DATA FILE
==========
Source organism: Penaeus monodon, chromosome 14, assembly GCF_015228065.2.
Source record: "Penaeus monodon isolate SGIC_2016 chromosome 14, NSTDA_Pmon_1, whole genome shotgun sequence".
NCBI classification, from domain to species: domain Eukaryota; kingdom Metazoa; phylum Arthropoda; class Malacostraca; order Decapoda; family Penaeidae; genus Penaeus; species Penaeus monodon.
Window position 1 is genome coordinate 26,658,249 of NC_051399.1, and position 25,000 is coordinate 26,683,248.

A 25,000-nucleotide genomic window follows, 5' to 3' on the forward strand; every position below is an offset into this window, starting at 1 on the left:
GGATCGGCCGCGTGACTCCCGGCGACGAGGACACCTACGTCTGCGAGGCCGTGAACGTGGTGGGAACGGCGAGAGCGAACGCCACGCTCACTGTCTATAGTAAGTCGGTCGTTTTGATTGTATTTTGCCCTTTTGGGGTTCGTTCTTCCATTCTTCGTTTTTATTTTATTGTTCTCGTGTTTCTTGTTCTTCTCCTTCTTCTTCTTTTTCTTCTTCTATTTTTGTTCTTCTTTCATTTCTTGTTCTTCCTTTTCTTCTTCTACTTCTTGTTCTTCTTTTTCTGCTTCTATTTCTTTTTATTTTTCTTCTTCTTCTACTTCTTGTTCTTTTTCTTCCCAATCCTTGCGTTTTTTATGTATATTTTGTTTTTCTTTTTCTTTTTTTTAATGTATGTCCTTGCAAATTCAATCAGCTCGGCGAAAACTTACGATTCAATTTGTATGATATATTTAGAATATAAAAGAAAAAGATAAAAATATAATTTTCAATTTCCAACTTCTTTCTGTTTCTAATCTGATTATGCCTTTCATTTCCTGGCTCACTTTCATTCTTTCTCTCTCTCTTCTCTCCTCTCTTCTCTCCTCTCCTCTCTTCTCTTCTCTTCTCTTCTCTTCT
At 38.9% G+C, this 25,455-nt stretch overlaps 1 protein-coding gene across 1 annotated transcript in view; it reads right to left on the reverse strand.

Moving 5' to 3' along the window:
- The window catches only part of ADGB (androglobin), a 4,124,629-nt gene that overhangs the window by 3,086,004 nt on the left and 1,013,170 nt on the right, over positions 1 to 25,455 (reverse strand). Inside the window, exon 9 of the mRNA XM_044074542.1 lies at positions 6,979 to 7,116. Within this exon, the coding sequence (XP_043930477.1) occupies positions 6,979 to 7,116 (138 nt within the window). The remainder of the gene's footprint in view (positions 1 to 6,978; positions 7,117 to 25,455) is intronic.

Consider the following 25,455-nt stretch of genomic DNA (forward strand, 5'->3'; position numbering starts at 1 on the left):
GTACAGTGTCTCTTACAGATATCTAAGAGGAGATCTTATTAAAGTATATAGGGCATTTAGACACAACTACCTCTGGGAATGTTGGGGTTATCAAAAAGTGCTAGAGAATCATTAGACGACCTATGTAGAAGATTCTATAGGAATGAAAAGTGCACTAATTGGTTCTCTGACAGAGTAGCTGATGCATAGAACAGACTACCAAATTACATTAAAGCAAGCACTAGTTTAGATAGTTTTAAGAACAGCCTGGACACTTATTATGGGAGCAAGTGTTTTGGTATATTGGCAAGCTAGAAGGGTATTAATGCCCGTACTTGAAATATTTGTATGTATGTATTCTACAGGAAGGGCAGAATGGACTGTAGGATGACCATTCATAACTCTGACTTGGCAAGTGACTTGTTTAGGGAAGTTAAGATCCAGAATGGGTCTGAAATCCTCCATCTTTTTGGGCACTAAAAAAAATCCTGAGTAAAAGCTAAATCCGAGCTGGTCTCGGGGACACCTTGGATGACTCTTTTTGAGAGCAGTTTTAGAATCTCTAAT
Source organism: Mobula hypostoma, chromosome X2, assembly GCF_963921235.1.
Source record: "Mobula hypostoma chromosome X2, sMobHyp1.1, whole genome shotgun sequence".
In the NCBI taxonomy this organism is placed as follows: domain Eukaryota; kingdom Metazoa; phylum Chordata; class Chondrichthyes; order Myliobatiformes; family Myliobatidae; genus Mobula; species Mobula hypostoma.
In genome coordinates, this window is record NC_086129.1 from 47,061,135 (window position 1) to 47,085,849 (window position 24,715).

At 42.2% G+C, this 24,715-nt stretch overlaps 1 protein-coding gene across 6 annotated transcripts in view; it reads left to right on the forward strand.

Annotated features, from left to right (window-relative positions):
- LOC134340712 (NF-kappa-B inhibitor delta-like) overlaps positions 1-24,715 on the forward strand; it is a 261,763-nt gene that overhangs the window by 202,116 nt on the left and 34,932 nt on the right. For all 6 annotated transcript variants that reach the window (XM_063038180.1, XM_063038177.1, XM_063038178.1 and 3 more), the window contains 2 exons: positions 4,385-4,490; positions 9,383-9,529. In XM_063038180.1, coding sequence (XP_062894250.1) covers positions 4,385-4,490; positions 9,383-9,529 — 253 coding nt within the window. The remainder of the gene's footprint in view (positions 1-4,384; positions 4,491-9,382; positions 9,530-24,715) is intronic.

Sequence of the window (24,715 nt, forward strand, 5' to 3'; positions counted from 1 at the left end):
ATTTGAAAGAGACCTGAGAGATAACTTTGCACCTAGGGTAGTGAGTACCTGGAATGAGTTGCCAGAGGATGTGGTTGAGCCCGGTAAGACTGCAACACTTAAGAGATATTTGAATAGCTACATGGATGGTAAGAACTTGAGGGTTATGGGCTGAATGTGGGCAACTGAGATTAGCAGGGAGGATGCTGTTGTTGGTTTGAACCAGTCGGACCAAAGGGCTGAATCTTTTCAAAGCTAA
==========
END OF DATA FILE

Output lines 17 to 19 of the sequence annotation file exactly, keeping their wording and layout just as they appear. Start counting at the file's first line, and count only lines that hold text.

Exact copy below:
Annotated features, from left to right (window-relative positions):
- LOC134340712 (NF-kappa-B inhibitor delta-like) overlaps positions 1-24,715 on the forward strand; it is a 261,763-nt gene that overhangs the window by 202,116 nt on the left and 34,932 nt on the right. For all 6 annotated transcript variants that reach the window (XM_063038180.1, XM_063038177.1, XM_063038178.1 and 3 more), the window contains 2 exons: positions 4,385-4,490; positions 9,383-9,529. In XM_063038180.1, coding sequence (XP_062894250.1) covers positions 4,385-4,490; positions 9,383-9,529 — 253 coding nt within the window. The remainder of the gene's footprint in view (positions 1-4,384; positions 4,491-9,382; positions 9,530-24,715) is intronic.

Sequence of the window (24,715 nt, forward strand, 5' to 3'; positions counted from 1 at the left end):